The Left Outsides - There Is A Place album review

Eerie and evocative new songs and reworked material inspired by forests

The Left Outsides - There Is A Place album artwork

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Gus Alvarez’s short film Stand & Deliver found a girl waking disoriented in a wood and here the duo of Alison Cotton and Mark Nicholas revisit and expand their 2009 soundtrack. As we are now fully entrenched in autumn, the arrival of this album seems particularly apt as it captures so well the mood of the season. The openingCry Of The Hunter is sombre and enigmatic. Ominous piano chords underpin Cotton’s violin lines, which hang like mist in a clearing, along with her wordless vocals. With Nicholas’ breathy tones and slow distorted guitar chords, One Step At A Time sounds rather like a decelerated shoegaze song. And the brief Into The Deep with Cotton singing, draws comparison with Beach House and Low, but it feels closer in style to the crepuscular moods of Mazzy Star with a dash of gnarly old English folk. Under Noonday Sun, with bass and drums is upbeat, almost poppy, like an updated outtake from the first Fairport album. But the album’s mood is summed up by the closing The Creeping Fog, with over-echoed feedback guitar and resiny violin, and Cotton singing, ‘As night draws near, a lamp I light/The frozen fields ahead of me.’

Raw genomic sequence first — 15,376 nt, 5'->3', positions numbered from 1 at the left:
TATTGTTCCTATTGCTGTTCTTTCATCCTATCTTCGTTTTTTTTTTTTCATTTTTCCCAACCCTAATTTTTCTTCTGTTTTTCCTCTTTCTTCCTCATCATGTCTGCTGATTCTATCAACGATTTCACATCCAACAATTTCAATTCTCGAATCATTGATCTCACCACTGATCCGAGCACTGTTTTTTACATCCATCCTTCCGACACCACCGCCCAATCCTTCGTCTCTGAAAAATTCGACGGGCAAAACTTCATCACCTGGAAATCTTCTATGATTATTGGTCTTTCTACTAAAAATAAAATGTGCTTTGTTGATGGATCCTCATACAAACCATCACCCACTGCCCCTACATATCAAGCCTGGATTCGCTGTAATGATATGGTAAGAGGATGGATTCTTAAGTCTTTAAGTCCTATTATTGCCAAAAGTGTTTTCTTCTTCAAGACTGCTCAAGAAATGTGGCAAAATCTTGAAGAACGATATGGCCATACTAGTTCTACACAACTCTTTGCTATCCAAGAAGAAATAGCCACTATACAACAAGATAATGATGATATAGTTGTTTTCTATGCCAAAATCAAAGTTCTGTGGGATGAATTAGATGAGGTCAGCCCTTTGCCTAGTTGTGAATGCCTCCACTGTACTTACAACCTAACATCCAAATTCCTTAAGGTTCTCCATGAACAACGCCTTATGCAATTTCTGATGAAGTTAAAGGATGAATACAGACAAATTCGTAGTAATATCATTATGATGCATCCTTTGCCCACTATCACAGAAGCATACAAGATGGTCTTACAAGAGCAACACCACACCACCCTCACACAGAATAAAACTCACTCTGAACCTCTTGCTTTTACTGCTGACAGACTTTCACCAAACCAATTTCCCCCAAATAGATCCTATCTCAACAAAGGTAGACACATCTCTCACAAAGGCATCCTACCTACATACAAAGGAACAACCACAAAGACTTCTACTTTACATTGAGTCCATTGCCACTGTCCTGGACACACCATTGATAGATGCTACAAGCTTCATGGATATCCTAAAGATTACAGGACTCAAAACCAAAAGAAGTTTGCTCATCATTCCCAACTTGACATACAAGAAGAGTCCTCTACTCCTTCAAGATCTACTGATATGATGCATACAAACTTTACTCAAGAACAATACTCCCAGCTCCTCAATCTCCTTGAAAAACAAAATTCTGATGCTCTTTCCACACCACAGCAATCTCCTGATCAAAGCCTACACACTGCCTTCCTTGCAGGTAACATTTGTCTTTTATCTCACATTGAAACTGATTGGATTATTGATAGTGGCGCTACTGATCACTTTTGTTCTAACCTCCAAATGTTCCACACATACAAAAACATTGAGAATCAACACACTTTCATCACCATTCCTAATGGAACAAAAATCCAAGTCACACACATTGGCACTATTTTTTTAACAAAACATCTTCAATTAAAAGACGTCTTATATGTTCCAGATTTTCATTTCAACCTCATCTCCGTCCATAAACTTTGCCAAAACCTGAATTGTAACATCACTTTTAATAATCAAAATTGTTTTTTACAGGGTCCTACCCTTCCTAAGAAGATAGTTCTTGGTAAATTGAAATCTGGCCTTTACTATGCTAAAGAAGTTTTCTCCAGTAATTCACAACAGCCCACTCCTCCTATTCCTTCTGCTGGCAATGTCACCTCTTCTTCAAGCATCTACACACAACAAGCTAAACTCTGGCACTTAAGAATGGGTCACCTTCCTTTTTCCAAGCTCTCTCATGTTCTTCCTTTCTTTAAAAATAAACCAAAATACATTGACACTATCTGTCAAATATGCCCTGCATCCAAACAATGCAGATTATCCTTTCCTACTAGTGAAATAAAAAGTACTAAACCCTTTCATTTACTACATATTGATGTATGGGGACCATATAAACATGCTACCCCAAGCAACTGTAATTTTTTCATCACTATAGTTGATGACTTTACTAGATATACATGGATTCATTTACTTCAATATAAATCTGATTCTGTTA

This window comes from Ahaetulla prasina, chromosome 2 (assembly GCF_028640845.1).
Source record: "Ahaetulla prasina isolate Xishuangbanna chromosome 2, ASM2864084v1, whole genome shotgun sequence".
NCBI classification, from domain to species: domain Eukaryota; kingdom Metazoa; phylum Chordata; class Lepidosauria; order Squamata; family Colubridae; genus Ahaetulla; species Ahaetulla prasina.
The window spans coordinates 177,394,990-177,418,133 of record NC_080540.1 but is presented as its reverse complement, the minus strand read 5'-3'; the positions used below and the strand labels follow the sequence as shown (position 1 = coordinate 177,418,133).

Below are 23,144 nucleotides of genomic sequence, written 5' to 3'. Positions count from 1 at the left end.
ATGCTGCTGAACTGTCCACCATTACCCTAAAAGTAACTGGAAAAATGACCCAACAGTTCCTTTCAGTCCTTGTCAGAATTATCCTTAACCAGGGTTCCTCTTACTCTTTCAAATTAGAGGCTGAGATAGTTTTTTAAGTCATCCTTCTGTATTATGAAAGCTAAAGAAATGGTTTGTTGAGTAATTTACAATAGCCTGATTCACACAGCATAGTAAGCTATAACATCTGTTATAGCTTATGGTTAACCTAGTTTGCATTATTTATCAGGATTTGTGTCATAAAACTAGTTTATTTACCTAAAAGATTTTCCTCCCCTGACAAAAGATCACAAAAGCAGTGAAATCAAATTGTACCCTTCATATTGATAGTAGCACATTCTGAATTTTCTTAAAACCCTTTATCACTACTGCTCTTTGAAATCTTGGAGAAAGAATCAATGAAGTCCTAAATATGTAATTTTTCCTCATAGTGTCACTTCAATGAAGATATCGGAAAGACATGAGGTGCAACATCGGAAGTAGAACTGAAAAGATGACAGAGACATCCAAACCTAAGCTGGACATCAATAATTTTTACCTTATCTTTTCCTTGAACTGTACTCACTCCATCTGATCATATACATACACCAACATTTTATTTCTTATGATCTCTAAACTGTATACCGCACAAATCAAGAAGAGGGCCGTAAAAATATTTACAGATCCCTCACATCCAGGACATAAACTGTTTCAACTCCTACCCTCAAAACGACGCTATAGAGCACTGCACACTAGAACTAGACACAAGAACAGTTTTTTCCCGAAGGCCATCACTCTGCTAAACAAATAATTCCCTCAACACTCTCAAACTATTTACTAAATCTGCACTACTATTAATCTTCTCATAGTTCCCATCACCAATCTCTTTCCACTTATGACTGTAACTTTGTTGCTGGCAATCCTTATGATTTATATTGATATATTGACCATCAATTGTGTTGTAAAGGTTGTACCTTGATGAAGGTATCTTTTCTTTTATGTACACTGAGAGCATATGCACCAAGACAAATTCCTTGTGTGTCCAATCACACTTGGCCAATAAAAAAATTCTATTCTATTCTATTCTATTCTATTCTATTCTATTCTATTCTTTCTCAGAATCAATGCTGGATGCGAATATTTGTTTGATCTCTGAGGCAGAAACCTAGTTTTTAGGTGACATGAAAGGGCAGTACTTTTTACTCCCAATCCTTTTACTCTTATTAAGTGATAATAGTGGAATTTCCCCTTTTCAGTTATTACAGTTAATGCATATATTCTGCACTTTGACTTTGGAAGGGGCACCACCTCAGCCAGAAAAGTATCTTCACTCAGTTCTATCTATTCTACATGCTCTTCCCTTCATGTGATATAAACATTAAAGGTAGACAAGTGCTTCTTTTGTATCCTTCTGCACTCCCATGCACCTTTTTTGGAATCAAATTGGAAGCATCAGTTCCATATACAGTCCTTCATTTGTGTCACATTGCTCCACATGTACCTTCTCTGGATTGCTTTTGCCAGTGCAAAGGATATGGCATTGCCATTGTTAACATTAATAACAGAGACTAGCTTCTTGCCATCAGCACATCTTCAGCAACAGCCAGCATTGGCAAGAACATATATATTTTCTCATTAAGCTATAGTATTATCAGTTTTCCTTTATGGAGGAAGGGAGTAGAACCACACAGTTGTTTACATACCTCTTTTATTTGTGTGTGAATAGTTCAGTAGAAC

Mike Barnes

Mike Barnes is the author of Captain Beefheart - The Biography (Omnibus Press, 2011) and A New Day Yesterday: UK Progressive Rock & the 1970s (2020). He was a regular contributor to Select magazine and his work regularly appears in Prog, Mojo and Wire. He also plays the drums.